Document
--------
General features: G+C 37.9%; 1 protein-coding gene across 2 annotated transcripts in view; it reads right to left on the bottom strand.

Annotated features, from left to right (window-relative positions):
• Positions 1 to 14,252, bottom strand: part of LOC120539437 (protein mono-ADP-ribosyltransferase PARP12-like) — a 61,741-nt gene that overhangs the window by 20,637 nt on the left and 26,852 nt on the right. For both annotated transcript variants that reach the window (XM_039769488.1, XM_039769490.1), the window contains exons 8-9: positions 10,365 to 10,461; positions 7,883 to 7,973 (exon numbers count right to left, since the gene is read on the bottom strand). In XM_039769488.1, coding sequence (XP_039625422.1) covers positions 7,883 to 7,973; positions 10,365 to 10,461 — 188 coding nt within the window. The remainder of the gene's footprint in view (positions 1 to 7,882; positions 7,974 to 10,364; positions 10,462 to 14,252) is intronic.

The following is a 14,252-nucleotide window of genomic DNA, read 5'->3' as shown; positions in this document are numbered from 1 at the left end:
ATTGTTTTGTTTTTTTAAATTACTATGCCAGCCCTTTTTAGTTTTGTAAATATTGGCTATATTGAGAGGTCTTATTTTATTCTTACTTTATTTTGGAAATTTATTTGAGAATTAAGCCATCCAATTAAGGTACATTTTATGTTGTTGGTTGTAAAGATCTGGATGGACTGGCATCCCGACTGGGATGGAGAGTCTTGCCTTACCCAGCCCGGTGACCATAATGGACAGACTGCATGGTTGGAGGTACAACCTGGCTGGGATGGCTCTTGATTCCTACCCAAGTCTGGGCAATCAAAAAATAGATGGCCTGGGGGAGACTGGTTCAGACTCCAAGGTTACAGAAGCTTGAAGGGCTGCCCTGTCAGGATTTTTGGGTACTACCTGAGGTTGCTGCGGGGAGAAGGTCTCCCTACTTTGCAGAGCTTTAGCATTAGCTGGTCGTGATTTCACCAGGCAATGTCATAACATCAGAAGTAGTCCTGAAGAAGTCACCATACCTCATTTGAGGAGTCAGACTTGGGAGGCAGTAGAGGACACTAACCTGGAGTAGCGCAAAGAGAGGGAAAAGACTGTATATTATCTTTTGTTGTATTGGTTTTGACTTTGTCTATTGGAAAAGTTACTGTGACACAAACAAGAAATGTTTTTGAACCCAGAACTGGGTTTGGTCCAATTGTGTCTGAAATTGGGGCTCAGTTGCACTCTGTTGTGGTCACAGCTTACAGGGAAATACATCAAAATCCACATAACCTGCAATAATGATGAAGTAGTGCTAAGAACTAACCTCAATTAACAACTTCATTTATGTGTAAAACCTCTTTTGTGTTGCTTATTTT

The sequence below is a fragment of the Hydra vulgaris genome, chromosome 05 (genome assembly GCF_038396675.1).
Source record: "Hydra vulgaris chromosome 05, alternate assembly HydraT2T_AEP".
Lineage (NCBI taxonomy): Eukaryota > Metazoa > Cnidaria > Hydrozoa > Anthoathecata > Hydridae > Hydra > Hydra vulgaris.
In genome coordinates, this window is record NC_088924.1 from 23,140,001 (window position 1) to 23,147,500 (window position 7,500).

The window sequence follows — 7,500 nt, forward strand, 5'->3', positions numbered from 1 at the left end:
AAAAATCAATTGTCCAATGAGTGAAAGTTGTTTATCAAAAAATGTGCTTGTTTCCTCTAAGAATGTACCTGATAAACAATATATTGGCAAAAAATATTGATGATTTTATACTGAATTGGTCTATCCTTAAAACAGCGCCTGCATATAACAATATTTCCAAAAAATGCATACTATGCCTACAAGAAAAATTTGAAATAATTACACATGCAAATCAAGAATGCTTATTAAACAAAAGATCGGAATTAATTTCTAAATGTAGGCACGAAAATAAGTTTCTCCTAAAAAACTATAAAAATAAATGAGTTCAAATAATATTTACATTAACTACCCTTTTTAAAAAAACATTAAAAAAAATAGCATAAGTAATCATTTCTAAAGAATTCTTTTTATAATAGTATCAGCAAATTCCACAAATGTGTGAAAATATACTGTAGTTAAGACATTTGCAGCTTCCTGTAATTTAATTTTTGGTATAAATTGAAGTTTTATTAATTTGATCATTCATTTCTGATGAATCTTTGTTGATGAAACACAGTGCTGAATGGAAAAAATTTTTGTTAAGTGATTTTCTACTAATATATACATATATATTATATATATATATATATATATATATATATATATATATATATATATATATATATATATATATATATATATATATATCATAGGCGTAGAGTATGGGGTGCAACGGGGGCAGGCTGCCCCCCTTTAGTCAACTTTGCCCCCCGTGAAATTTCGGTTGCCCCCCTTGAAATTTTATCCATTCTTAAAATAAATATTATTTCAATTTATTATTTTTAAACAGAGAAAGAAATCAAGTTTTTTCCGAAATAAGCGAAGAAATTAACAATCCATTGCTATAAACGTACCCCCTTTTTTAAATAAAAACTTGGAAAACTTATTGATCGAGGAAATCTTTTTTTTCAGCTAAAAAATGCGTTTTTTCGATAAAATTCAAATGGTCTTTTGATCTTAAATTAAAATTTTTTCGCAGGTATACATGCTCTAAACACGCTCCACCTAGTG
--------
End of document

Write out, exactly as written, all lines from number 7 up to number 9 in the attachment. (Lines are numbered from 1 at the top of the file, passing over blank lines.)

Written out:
Source record: "Hydra vulgaris chromosome 05, alternate assembly HydraT2T_AEP".
Lineage (NCBI taxonomy): Eukaryota > Metazoa > Cnidaria > Hydrozoa > Anthoathecata > Hydridae > Hydra > Hydra vulgaris.
In genome coordinates, this window is record NC_088924.1 from 23,140,001 (window position 1) to 23,147,500 (window position 7,500).